A man who changed the course of history

Jan 15, 2018

Dear Friend,

Martin Luther King Jr. Day is a moment for us to reflect on a man who changed the course of history. Dr. King taught us to dream of a better tomorrow, to respect our neighbors, and to love one another. His legacy has been weighing on my heart all throughout the last year. Today, I was honored to join and offer remarks at the Spokane Martin Luther King Jr. Day Event. I was reminded that we can all pledge to be better neighbors and to build up our communities when anger and fear threaten to divide us and tear us down.

I’ve been a lot of thinking lately about everything that is going on in our country, and the word I keep coming back to is “unity.” How it takes each one of us doing our part to make a difference in our community, and how to learn to disagree without being disagreeable. We may not always agree with one another, but we can all come together and find common ground. I’m committed to working to create change and progress here in Eastern Washington.

Last year, with fellow Members of the U.S. House of Representatives, I signed a commitment to civility and pledged to do my part to restore civility in my community and our country. That’s why over the past year I have been working to serve as a unifying force here in our community. I’ve been hosting Unity Dinners in Eastern Washington to hear people’s stories and talk about how we bring our community together, as well as share the commitment I signed with my colleagues. As we sip our coffee and eat our dinner, we share stories about what led us to live in our city, how we met our spouses, what we studied in college, and what our dreams are for our community. One conversation leads to another, and by the end of the evening we’ve made new friends.

Last year, I also joined in the foundation of the Peaceful Communities Roundtable, bringing together local leaders from a diverse set of backgrounds to talk about the community we want to see and how we get there.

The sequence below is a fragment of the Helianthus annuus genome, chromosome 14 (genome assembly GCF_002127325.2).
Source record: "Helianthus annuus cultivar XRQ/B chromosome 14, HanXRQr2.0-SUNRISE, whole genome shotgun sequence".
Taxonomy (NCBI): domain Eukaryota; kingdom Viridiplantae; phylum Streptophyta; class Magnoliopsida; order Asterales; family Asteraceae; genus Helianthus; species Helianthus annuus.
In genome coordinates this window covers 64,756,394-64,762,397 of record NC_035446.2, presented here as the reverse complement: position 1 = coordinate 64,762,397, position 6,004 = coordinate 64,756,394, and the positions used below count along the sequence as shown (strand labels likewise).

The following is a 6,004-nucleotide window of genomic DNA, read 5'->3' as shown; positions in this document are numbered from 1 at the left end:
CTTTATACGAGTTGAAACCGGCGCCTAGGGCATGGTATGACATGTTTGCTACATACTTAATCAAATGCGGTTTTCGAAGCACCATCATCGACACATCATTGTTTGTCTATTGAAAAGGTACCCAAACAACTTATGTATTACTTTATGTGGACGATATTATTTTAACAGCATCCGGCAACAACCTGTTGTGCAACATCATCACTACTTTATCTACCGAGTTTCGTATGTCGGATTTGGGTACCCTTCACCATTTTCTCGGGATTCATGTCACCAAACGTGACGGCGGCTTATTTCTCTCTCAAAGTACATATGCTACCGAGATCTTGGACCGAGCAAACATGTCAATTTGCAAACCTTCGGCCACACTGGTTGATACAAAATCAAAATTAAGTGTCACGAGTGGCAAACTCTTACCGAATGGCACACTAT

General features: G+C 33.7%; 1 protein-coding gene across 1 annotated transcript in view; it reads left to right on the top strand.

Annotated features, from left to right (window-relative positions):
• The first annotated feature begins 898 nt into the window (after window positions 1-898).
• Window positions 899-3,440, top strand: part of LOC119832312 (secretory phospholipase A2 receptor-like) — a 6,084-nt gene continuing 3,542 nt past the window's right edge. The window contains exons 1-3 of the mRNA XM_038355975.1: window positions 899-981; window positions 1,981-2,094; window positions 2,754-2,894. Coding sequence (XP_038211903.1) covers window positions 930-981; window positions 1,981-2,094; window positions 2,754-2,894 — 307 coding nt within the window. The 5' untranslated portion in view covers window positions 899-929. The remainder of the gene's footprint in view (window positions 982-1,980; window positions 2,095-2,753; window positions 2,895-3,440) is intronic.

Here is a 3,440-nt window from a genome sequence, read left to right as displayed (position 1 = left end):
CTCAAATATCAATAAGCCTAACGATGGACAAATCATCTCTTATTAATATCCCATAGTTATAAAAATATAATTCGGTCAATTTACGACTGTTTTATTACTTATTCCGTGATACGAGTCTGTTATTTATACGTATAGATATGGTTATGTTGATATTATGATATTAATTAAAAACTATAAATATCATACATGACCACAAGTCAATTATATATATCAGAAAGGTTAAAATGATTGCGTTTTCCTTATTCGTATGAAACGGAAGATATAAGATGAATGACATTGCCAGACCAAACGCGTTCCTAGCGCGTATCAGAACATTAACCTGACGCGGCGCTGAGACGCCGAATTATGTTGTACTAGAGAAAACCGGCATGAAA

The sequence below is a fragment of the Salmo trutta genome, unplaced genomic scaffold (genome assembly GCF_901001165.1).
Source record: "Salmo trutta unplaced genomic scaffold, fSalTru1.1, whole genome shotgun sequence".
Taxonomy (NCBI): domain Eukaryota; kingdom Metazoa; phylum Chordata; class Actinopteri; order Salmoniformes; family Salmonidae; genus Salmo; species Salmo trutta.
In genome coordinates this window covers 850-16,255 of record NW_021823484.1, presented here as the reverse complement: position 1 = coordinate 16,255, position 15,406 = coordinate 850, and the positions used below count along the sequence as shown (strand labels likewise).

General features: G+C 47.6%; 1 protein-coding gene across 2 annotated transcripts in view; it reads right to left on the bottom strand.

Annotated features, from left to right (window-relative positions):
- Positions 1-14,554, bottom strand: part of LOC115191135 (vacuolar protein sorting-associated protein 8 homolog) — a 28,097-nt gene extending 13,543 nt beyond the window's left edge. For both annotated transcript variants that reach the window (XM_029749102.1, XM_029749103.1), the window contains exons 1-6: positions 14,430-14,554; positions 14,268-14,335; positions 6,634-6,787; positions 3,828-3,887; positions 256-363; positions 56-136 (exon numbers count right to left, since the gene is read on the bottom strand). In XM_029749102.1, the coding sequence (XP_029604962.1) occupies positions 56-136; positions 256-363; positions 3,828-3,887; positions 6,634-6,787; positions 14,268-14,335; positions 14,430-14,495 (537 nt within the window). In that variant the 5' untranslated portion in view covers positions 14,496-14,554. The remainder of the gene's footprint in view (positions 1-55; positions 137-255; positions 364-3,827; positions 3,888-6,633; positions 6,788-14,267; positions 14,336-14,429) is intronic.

The Peaceful Communities Roundtables and Unity Dinners have been the unexpected highlight of the last year for me. That’s why I’d like to challenge each one of you to join me in a commitment to civility. Join me in my Congressional commitment to return to civility here in Eastern Washington, and hopefully, through respecting each person’s dignity and desire for a better life, we can lead in spreading civility throughout our state, our country, and our world.

My first challenge for you all is to take someone to coffee you don’t agree with or someone who seems sad or angry. Is there someone who comes to mind? Someone who you’ve never taken the time to get to know? Who you maybe wouldn’t otherwise spend time with? I encourage you to reach out. Grab a cup of coffee together. Post about it or tweet about it, and tag me. Use #Return2civility to share it with others. I hope you’ll be inspired–that you’ll be reminded there’s a lot of good people in the world, even if you may sometimes disagree with them on one thing, or on everything.

It takes each one of us doing our part, and I encourage you to join me in this Congressional commitment to civility. My mission is to restore trust and confidence in representative government. If you ever have questions about what I’m working on or want to have your voice heard, never hesitate to contact my office. Or you can follow along on Facebook or Twitter for real time updates and the latest news. And don’t forget to subscribe to my weekly email newsletter by clicking here.



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